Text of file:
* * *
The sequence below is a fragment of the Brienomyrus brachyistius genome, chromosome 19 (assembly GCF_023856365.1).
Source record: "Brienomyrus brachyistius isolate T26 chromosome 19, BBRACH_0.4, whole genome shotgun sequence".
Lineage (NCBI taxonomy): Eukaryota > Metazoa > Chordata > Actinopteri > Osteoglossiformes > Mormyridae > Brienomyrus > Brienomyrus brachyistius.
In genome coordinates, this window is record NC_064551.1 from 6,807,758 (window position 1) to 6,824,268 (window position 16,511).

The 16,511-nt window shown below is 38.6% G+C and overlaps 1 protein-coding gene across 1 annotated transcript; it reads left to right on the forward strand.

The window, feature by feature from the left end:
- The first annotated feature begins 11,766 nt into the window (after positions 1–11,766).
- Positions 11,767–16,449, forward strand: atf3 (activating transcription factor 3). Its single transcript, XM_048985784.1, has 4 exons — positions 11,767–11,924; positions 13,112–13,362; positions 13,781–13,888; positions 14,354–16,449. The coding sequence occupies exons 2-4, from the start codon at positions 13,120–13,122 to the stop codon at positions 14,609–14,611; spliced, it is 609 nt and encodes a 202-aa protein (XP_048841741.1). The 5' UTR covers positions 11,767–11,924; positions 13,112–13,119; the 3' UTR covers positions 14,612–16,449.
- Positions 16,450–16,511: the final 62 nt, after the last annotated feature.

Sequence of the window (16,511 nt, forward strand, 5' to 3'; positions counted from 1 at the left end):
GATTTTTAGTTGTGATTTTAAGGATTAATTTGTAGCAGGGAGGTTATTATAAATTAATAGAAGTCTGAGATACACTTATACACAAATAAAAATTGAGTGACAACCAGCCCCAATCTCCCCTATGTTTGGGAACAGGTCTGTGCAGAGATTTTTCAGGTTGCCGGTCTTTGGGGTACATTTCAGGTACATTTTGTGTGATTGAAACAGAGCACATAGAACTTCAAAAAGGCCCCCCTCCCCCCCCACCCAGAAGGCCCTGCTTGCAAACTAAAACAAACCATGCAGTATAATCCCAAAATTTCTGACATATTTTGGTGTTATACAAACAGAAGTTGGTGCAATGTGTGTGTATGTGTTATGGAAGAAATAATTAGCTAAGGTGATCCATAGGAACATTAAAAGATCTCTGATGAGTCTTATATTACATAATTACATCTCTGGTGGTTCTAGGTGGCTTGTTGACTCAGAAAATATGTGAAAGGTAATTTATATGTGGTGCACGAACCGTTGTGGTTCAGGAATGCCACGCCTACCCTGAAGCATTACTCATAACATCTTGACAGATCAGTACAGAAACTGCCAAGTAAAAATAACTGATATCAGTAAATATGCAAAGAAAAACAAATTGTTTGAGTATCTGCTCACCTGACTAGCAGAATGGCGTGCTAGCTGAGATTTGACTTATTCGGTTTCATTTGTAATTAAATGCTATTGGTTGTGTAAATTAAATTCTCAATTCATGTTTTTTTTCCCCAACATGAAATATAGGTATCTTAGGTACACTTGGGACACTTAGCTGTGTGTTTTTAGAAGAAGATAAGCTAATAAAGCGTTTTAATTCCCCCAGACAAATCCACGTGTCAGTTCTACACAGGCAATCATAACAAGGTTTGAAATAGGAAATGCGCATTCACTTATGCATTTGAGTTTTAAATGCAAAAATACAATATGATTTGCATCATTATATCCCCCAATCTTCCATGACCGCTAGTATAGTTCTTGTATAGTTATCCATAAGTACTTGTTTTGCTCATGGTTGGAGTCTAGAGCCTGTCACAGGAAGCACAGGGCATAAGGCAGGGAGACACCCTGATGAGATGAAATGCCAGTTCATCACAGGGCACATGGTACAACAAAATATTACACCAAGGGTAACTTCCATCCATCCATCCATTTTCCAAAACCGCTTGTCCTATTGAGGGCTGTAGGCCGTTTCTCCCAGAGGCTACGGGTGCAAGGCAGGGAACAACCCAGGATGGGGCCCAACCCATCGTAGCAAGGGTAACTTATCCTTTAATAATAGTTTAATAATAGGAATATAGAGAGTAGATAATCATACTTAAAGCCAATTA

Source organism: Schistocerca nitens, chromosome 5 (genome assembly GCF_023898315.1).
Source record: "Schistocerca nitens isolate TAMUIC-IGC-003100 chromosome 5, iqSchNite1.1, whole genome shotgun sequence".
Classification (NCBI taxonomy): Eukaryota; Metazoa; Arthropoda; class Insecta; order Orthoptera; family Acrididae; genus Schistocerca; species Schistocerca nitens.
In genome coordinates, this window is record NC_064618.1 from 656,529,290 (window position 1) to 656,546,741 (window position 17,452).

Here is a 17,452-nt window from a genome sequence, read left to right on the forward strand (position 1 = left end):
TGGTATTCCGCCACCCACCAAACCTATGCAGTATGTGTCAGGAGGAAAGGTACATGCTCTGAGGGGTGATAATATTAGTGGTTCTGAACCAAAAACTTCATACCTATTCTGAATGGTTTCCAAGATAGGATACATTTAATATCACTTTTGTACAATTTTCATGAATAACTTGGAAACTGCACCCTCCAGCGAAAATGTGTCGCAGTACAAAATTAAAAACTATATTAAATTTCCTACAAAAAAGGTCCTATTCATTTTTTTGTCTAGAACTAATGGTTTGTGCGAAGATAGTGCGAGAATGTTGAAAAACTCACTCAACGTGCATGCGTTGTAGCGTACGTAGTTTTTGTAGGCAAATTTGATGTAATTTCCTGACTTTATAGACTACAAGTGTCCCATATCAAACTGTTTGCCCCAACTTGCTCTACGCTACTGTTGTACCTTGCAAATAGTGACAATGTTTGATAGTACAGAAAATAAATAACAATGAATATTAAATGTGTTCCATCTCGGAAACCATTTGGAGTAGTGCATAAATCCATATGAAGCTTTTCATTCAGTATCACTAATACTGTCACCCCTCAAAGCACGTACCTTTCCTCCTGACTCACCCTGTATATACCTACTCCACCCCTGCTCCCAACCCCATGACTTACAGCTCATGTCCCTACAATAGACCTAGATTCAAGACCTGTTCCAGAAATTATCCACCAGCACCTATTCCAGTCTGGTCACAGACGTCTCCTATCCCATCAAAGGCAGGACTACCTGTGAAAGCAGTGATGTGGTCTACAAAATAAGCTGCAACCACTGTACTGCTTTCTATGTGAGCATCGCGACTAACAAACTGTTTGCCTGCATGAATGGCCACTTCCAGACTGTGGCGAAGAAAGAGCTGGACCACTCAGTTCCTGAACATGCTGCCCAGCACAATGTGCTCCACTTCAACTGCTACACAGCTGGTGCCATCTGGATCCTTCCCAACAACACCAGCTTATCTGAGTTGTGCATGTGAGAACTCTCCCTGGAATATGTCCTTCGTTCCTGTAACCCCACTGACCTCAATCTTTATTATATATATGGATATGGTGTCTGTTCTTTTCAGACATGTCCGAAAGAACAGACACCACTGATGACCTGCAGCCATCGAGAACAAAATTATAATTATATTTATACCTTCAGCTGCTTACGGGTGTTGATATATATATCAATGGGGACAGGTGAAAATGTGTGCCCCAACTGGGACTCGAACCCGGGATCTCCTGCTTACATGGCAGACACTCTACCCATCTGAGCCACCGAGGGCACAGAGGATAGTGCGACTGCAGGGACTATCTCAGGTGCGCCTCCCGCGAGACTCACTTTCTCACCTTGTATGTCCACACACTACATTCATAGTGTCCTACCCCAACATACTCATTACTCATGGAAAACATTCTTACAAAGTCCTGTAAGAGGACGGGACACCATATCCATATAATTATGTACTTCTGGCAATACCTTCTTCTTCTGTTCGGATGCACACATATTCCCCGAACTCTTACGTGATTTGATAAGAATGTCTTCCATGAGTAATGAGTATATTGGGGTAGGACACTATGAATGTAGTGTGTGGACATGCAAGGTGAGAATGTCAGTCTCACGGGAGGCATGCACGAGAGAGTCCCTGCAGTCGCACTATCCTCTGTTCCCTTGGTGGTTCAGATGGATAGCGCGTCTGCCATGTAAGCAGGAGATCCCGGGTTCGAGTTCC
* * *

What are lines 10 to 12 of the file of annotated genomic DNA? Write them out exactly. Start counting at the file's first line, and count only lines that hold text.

Sequence of the window (16,511 nt, forward strand, 5' to 3'; positions counted from 1 at the left end):
GATTTTTAGTTGTGATTTTAAGGATTAATTTGTAGCAGGGAGGTTATTATAAATTAATAGAAGTCTGAGATACACTTATACACAAATAAAAATTGAGTGACAACCAGCCCCAATCTCCCCTATGTTTGGGAACAGGTCTGTGCAGAGATTTTTCAGGTTGCCGGTCTTTGGGGTACATTTCAGGTACATTTTGTGTGATTGAAACAGAGCACATAGAACTTCAAAAAGGCCCCCCTCCCCCCCCACCCAGAAGGCCCTGCTTGCAAACTAAAACAAACCATGCAGTATAATCCCAAAATTTCTGACATATTTTGGTGTTATACAAACAGAAGTTGGTGCAATGTGTGTGTATGTGTTATGGAAGAAATAATTAGCTAAGGTGATCCATAGGAACATTAAAAGATCTCTGATGAGTCTTATATTACATAATTACATCTCTGGTGGTTCTAGGTGGCTTGTTGACTCAGAAAATATGTGAAAGGTAATTTATATGTGGTGCACGAACCGTTGTGGTTCAGGAATGCCACGCCTACCCTGAAGCATTACTCATAACATCTTGACAGATCAGTACAGAAACTGCCAAGTAAAAATAACTGATATCAGTAAATATGCAAAGAAAAACAAATTGTTTGAGTATCTGCTCACCTGACTAGCAGAATGGCGTGCTAGCTGAGATTTGACTTATTCGGTTTCATTTGTAATTAAATGCTATTGGTTGTGTAAATTAAATTCTCAATTCATGTTTTTTTTCCCCAACATGAAATATAGGTATCTTAGGTACACTTGGGACACTTAGCTGTGTGTTTTTAGAAGAAGATAAGCTAATAAAGCGTTTTAATTCCCCCAGACAAATCCACGTGTCAGTTCTACACAGGCAATCATAACAAGGTTTGAAATAGGAAATGCGCATTCACTTATGCATTTGAGTTTTAAATGCAAAAATACAATATGATTTGCATCATTATATCCCCCAATCTTCCATGACCGCTAGTATAGTTCTTGTATAGTTATCCATAAGTACTTGTTTTGCTCATGGTTGGAGTCTAGAGCCTGTCACAGGAAGCACAGGGCATAAGGCAGGGAGACACCCTGATGAGATGAAATGCCAGTTCATCACAGGGCACATGGTACAACAAAATATTACACCAAGGGTAACTTCCATCCATCCATCCATTTTCCAAAACCGCTTGTCCTATTGAGGGCTGTAGGCCGTTTCTCCCAGAGGCTACGGGTGCAAGGCAGGGAACAACCCAGGATGGGGCCCAACCCATCGTAGCAAGGGTAACTTATCCTTTAATAATAGTTTAATAATAGGAATATAGAGAGTAGATAATCATACTTAAAGCCAATTA

Source organism: Schistocerca nitens, chromosome 5 (genome assembly GCF_023898315.1).